Years of attacks on trade unions have reduced workers’ bargaining power. This is key to understanding today’s world of work. Economic theory says that the near full employment rates should enable workers to ask for higher pay – but we’re still in the middle of the longest pay squeeze for 150 years.

And while fears of mass unemployment didn’t materialise after the economic crisis, we saw working people increasingly forced to accept jobs with less security, be it zero-hours contracts, agency work, or low-paid self-employment.

The key test for us is not whether new laws respond to new technology. It’s whether they harness it to make the world of work better, and give working people the confidence they need to negotiate better rights.

Don’t get me wrong. Matthew Taylor’s review is not without merit. We support his call for the abolishment of the Swedish Derogation – a loophole that has allowed employers to get away with paying agency workers less, even when they are doing the same job as their permanent colleagues.

Guaranteeing all workers the right to sick pay would make a real difference, as would asking employers to pay a higher rate for non-contracted hours. Payment for when shifts are cancelled at the last minute, as is now increasingly the case in the United States, was a key ask in our submission to the review.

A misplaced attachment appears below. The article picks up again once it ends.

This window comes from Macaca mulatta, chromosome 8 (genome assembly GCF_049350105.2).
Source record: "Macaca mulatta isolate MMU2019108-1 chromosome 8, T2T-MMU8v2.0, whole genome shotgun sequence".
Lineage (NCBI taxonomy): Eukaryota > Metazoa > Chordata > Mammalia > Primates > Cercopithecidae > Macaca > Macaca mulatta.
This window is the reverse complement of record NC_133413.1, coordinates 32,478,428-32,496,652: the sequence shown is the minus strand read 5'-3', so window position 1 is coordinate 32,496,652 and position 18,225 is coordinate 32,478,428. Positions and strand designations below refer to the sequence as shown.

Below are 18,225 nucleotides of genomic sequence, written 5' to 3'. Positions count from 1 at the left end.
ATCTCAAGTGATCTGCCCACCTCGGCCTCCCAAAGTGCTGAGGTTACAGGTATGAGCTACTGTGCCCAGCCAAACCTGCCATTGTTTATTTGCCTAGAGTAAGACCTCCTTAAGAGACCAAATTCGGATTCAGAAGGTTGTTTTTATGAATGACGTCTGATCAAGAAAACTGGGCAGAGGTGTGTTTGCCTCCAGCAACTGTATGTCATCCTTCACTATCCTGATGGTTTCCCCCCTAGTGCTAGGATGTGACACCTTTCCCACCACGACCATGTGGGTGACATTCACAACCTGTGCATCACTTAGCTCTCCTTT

But where the report falls short is not taking power seriously. 

The proposed new "dependent contractor status" carries real risks of downgrading people’s ability to receive a fair day’s pay for a fair day’s work. Here new technology isn’t creating new risks – it’s exacerbating old ones that we have fought to eradicate.

It’s no surprise that we are nervous about the return of "piece rates" or payment for tasks completed, rather than hours worked. Our experience of these has been in sectors like contract cleaning and hotels, where they’re used to set unreasonable targets, and drive down pay. Forgive us for being sceptical about Uber’s record of following the letter of the law.

Taylor’s proposals on zero-hours contracts also miss the point. Those on zero hours contracts – working in low paid sectors like hospitality, caring, and retail - are dependent on their boss for the hours they need to pay their bills. A "right to request" guaranteed hours from an exploitative boss is no right at all for many workers. Those in insecure jobs are in constant fear of having their hours cut if they speak up at work. Will the "right to request" really change this?

Tilting the balance of power back towards workers is what the trade union movement exists for. But it’s also vital to delivering the better productivity and growth Britain so sorely needs.

There is plenty of evidence from across the UK and the wider world that workplaces with good terms and conditions, pay and worker voice are more productive. That’s why the OECD (hardly a left-wing mouth piece) has called for a new debate about how collective bargaining can deliver more equality, more inclusion and better jobs all round.

We know as a union movement that we have to up our game. And part of that thinking must include how trade unions can take advantage of new technologies to organise workers.

We are ready for this challenge. Our role isn’t to stop changes in technology. It’s to make sure technology is used to make working people’s lives better, and to make sure any gains are fairly shared.

Frances O'Grady is the General Secretary of the TUC.